Editor’s Note

FALL 2019 | VOL. 44 NO. 3

Command Your Future

While we were working on this issue new China tariffs were announced, immediately followed by sagging financial markets around the globe. We saw the tariffs rollout postponed, watched markets rebound – and drop again, when the yield curve became inverted. And, of course, retail continues to be shaken up and realigned as the online influence makes itself felt.

We’ve watched industry friends juggle production and shipping schedules in response, seen people struggle to factor these phenomena into their plans for The 2020 Travel Goods Show.

What scares me is how this seems to take decision making out of our hands; how quickly we begin ceding control.
The factors mentioned above matter profoundly. But we can’t predict them, much less control them, and letting them dictate Association policy would be like abandoning the ship’s bridge in a moment of peril.

TGA is going after the things we can control, like building a better, stronger Show. Because this builds the bigger, better future the industry deserves.

We need to embrace change. More than that, we need to affect change because it’s a changed world. What’s happening in retail isn’t a storm to be weathered.

Giants like Sears and JCPenney are on the brink because they failed to change (or heed the bellwether of Circuit City and Toys R Us who succumbed by sticking to business as usual). You can’t keep farming horses in the time of Henry Ford.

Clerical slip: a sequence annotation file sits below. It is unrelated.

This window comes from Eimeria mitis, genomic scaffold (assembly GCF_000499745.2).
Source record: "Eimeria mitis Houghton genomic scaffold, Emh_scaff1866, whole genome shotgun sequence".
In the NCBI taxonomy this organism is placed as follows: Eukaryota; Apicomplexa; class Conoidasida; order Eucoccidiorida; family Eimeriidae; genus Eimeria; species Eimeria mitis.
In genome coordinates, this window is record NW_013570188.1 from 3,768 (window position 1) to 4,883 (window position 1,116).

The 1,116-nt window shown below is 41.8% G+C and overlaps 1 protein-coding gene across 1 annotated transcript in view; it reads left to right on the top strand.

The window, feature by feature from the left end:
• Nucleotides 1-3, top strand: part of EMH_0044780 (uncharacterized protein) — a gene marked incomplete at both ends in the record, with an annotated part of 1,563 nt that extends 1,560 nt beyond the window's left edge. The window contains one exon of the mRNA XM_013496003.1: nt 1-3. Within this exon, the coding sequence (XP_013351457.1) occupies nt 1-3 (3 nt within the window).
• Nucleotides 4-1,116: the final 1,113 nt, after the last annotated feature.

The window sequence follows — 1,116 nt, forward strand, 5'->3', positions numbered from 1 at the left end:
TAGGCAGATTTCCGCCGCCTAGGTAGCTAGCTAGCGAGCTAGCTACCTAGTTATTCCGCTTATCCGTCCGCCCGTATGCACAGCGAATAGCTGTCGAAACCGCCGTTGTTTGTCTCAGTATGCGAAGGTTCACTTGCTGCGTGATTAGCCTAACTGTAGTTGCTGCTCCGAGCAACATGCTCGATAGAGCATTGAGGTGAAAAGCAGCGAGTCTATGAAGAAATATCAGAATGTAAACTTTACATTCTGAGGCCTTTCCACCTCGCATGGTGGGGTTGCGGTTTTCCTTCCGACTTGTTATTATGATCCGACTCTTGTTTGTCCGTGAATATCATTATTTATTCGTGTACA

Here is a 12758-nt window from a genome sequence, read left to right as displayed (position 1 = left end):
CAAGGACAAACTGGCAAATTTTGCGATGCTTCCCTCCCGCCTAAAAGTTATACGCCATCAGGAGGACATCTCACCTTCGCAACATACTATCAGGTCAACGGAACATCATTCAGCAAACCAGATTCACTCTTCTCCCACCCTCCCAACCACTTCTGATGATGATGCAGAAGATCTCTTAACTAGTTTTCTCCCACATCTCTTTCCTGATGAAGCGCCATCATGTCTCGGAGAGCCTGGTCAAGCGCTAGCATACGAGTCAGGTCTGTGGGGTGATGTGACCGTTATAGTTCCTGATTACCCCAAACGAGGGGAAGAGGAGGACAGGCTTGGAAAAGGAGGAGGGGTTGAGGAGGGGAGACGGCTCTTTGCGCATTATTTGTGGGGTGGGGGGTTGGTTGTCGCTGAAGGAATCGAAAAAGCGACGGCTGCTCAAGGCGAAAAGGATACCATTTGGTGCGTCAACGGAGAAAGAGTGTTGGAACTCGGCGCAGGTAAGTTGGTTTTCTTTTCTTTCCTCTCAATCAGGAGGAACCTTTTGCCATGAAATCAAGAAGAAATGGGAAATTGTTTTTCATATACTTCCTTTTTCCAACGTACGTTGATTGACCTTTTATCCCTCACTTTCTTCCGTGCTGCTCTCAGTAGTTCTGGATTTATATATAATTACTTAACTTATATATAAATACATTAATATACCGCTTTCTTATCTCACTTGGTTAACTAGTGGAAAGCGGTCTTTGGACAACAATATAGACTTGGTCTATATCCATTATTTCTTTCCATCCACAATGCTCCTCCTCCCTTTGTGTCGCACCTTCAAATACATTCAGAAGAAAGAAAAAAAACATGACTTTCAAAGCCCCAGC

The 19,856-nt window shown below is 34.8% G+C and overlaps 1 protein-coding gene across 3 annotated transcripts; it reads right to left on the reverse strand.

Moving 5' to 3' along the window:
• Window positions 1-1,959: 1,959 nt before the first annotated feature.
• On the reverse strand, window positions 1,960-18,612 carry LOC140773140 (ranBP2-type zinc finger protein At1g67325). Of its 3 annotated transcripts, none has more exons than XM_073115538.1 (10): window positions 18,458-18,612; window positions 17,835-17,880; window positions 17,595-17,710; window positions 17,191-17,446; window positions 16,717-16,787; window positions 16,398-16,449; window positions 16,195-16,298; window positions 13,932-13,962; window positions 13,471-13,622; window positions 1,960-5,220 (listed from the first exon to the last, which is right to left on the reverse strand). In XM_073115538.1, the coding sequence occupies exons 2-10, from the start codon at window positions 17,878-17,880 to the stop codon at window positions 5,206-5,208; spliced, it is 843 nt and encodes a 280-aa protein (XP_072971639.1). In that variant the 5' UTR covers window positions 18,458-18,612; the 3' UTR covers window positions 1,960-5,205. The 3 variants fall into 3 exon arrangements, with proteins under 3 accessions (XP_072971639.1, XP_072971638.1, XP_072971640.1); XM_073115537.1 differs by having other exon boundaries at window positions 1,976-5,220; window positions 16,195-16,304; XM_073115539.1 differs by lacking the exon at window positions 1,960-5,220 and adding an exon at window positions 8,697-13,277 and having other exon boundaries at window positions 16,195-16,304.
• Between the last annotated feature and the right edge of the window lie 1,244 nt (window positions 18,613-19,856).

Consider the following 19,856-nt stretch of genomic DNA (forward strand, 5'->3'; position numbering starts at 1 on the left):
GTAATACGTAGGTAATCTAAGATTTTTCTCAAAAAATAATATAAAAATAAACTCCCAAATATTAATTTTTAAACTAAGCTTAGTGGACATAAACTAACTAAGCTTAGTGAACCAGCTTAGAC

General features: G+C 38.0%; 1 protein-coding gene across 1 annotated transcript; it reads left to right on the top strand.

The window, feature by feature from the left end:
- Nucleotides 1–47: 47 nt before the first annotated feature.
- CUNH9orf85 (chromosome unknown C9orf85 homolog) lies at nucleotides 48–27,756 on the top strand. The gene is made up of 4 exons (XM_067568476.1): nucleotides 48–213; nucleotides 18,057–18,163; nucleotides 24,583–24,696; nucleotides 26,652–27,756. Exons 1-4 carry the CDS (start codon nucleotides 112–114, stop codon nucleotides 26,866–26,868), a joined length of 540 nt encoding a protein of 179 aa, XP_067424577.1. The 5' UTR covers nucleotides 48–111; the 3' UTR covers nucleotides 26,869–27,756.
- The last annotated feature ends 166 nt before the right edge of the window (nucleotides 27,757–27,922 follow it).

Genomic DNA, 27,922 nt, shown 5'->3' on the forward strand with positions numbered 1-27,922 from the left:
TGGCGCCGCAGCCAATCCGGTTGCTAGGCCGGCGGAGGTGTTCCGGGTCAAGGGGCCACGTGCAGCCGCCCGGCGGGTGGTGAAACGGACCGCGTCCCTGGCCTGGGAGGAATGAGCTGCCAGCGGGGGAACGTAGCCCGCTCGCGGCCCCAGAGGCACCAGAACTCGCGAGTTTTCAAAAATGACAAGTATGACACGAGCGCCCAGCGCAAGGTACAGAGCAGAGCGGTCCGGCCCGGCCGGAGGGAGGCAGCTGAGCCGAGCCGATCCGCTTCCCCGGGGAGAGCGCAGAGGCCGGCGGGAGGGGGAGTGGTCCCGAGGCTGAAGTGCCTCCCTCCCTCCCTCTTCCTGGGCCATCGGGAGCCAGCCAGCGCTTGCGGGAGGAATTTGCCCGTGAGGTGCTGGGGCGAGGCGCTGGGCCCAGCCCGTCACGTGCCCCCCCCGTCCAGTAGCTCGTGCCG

In the meantime, a Seattle online bookseller continues its relentlessly steady march to swallow all retail because time and again, it refuses to settle for status quo. Amazon pioneered 1-click ordering and expedited shipping as standard practice. It’s pivoted, continuously, morphing from an early ecommerce operation into a technology juggernaut (it even has a space program).

We’re taking a page from that playbook. The new Travel Goods Show isn’t going to be the same, because the same won’t cut it. Traditional trade shows are on the wane. It’s the ones reinventing themselves that are thriving.

We’re bringing new exhibitors and buyers to The Show, with a new format outlined in this issue’s feature story. We can’t influence the economy, but we can control The Show. And while we’ll weigh outside factors, we have to act based on what’s best for The Show – and by extension the industry – because reactive tactics and wait-and-see policy aren’t enough.

The companies who will exhibit are the ones helping move all of us forward, just as the buyers who will come are investing in tomorrow instead of hoping to recapture lost glory.

Committing to The Show says you’re here for the future, supporting your fellow vendors and retailers as we work to reinvent ourselves, and this industry.

The Show has always been about the future. I hope you’ll join us on our journey there.